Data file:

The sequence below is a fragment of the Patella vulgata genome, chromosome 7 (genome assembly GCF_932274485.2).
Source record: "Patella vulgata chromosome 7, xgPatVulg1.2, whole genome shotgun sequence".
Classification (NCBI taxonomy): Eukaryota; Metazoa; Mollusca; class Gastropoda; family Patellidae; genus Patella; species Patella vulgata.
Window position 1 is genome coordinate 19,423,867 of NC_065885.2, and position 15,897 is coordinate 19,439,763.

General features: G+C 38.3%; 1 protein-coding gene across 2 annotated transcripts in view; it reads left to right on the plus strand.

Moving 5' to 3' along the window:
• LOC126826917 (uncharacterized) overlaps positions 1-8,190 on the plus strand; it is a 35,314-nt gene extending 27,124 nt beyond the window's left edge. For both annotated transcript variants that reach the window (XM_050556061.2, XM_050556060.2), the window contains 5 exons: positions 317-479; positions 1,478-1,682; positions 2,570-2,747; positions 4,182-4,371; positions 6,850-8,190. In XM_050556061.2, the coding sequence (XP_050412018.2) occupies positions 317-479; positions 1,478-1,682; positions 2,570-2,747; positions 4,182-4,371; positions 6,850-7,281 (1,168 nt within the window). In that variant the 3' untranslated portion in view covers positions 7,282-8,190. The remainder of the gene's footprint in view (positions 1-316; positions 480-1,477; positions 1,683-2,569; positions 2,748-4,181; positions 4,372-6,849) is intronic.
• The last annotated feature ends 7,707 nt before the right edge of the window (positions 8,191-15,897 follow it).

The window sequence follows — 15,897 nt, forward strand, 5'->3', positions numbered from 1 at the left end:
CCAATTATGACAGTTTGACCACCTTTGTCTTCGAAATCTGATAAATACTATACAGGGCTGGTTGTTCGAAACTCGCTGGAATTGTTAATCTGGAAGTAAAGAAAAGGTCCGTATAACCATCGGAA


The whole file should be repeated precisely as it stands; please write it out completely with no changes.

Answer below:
The sequence below is a fragment of the Patella vulgata genome, chromosome 7 (genome assembly GCF_932274485.2).
Source record: "Patella vulgata chromosome 7, xgPatVulg1.2, whole genome shotgun sequence".
Classification (NCBI taxonomy): Eukaryota; Metazoa; Mollusca; class Gastropoda; family Patellidae; genus Patella; species Patella vulgata.
Window position 1 is genome coordinate 19,423,867 of NC_065885.2, and position 15,897 is coordinate 19,439,763.

General features: G+C 38.3%; 1 protein-coding gene across 2 annotated transcripts in view; it reads left to right on the plus strand.

Moving 5' to 3' along the window:
• LOC126826917 (uncharacterized) overlaps positions 1-8,190 on the plus strand; it is a 35,314-nt gene extending 27,124 nt beyond the window's left edge. For both annotated transcript variants that reach the window (XM_050556061.2, XM_050556060.2), the window contains 5 exons: positions 317-479; positions 1,478-1,682; positions 2,570-2,747; positions 4,182-4,371; positions 6,850-8,190. In XM_050556061.2, the coding sequence (XP_050412018.2) occupies positions 317-479; positions 1,478-1,682; positions 2,570-2,747; positions 4,182-4,371; positions 6,850-7,281 (1,168 nt within the window). In that variant the 3' untranslated portion in view covers positions 7,282-8,190. The remainder of the gene's footprint in view (positions 1-316; positions 480-1,477; positions 1,683-2,569; positions 2,748-4,181; positions 4,372-6,849) is intronic.
• The last annotated feature ends 7,707 nt before the right edge of the window (positions 8,191-15,897 follow it).

The window sequence follows — 15,897 nt, forward strand, 5'->3', positions numbered from 1 at the left end:
CCAATTATGACAGTTTGACCACCTTTGTCTTCGAAATCTGATAAATACTATACAGGGCTGGTTGTTCGAAACTCGCTGGAATTGTTAATCTGGAAGTAAAGAAAAGGTCCGTATAACCATCGGAA